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Is Farm Bureau an “ethical” auto insurance company? Part II

August 21, 2014 by Steven M. Gursten

Would an ‘ethical’ auto insurer ignore its customer’s harmful actions? Expose wheelchair users to harsh consequence if injured by a car? Fault car accident victims for not having non-existent coverage?

Is Farm Bureau ethical

Is Farm Bureau the “ethical” auto insurance company that it wants the public to believe it is?

It clearly wasn’t for the first decade of my own legal career, when I would watch them would force their own customers who were seriously injured in automobile accidents to go to trial with insurance companies that were already offering their full policy limits to settle, all as a way to avoid paying out on underinsurance claims.  See yesterday’s blog post on just how ethical Farm Bureau was being to its own customers.

And the answer is still a “No,” judging from the auto insurer’s actions most recent actions in a case where it shamefully chose to deny any pain and suffering compensation to paralyzed car accident victim George Veness — because Mr. Veness did not have No Fault auto insurance coverage  – for his wheelchair!

The legal defense in this case being made by Farm Bureau is that Mr. Veness was an uninsured driver of, not a car, but a motorized wheelchair that he was using to cross the street.  Mind you, there is no insurance company that I can find that even offers this type of insurance coverage. Farm Bureau is just making it up, even though Mr. Veness couldn’t possibly have insured his wheelchair because it doesn’t even exist! Mr. Veness was struck by a car being driven by a Farm Bureau customer.

I’m no law professor (well, actually I’m asked every year to teach classes at Michigan law schools on the No Fault law, trial advocacy, and pre-trial discovery. Maybe I should say I’m no full-time law professor), but there is something about the ethics of Farm Bureau pushing a quite frivolous legal defense that an ethics professor might have an opinion about.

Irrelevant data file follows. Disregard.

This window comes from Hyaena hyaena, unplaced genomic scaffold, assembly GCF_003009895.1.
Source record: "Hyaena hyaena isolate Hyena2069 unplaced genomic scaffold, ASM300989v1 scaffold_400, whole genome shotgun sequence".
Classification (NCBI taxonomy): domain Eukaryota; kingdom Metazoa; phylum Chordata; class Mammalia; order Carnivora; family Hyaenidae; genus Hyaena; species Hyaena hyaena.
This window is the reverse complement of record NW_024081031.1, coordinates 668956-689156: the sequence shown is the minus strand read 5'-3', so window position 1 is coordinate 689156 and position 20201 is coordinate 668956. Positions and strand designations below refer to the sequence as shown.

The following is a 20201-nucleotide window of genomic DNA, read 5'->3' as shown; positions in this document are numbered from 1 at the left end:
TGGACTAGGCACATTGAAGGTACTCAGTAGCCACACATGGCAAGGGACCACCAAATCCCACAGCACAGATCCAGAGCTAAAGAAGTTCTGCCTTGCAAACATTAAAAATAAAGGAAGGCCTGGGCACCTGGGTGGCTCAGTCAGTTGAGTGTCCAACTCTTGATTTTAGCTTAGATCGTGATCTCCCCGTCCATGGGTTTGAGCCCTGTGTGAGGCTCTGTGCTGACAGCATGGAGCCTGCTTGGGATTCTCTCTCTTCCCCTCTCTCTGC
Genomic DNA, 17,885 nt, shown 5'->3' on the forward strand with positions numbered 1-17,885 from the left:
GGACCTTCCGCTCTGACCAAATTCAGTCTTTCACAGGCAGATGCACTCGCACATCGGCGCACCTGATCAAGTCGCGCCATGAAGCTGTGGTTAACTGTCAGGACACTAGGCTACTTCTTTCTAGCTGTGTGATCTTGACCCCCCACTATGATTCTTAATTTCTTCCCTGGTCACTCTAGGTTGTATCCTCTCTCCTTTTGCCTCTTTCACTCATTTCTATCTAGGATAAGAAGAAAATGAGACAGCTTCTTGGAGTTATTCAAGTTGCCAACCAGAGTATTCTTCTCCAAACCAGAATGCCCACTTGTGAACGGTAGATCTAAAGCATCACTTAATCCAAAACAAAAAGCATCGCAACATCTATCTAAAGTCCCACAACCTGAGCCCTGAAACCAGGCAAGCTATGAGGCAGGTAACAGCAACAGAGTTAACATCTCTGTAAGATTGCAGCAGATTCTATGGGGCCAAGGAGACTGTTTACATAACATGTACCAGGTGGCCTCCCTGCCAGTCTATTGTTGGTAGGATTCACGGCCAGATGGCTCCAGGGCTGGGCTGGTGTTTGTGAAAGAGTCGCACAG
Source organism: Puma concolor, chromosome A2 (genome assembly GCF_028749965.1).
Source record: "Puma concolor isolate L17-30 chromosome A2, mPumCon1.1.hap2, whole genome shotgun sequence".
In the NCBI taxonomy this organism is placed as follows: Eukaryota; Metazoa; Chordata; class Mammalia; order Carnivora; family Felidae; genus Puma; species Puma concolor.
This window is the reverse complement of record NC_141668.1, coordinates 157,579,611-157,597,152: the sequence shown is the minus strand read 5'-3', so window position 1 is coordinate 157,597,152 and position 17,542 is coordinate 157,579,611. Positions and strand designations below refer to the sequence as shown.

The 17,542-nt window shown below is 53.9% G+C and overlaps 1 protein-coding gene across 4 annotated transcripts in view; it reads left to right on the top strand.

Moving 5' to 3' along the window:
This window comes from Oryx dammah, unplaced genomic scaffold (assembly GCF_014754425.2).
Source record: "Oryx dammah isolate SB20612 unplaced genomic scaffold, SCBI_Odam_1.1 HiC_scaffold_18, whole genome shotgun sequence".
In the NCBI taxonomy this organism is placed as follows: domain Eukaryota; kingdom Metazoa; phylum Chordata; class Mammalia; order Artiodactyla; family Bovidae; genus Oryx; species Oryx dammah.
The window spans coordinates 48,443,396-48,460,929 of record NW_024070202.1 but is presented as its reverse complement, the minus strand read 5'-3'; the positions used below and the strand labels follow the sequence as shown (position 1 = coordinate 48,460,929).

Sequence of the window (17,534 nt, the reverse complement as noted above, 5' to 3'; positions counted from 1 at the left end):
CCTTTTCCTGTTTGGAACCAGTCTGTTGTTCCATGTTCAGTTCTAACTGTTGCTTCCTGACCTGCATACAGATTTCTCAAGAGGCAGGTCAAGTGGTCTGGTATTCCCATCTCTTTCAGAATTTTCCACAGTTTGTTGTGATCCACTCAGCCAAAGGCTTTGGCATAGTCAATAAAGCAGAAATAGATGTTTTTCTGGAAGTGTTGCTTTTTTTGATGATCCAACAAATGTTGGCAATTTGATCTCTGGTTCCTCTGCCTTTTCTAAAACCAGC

For more about how Mr. Veness is being denied compensation and No Fault benefits, take a look at my blog post, “State Farm’s treatment of wheelchair-bound man so outrageously ‘unbelievable’ it couldn’t be made up.”

When Local 4 WDIV TV’s “Ruth To The Rescue” asked Farm Bureau about it choice to deny compensation to Mr. Veness, rather than admitting it was acting out of greed and self-interest, Farm Bureau tried to portray itself as acting in accordance with “an ethical obligation” to its insured:

“Farm Bureau Insurance Company of Michigan … [has] an ethical obligation to [our insured] to provide him a vigorous defense to all claims that are being asserted by Mr. Veness …”

Tomorrow,  I will analyze the other aspects of Mr. Veness’s case and explain how Farm Bureau’s actions undermine its portrayal of itself (and let’s not forget all that advertising) as an auto insurer driven by “ethical” considerations.

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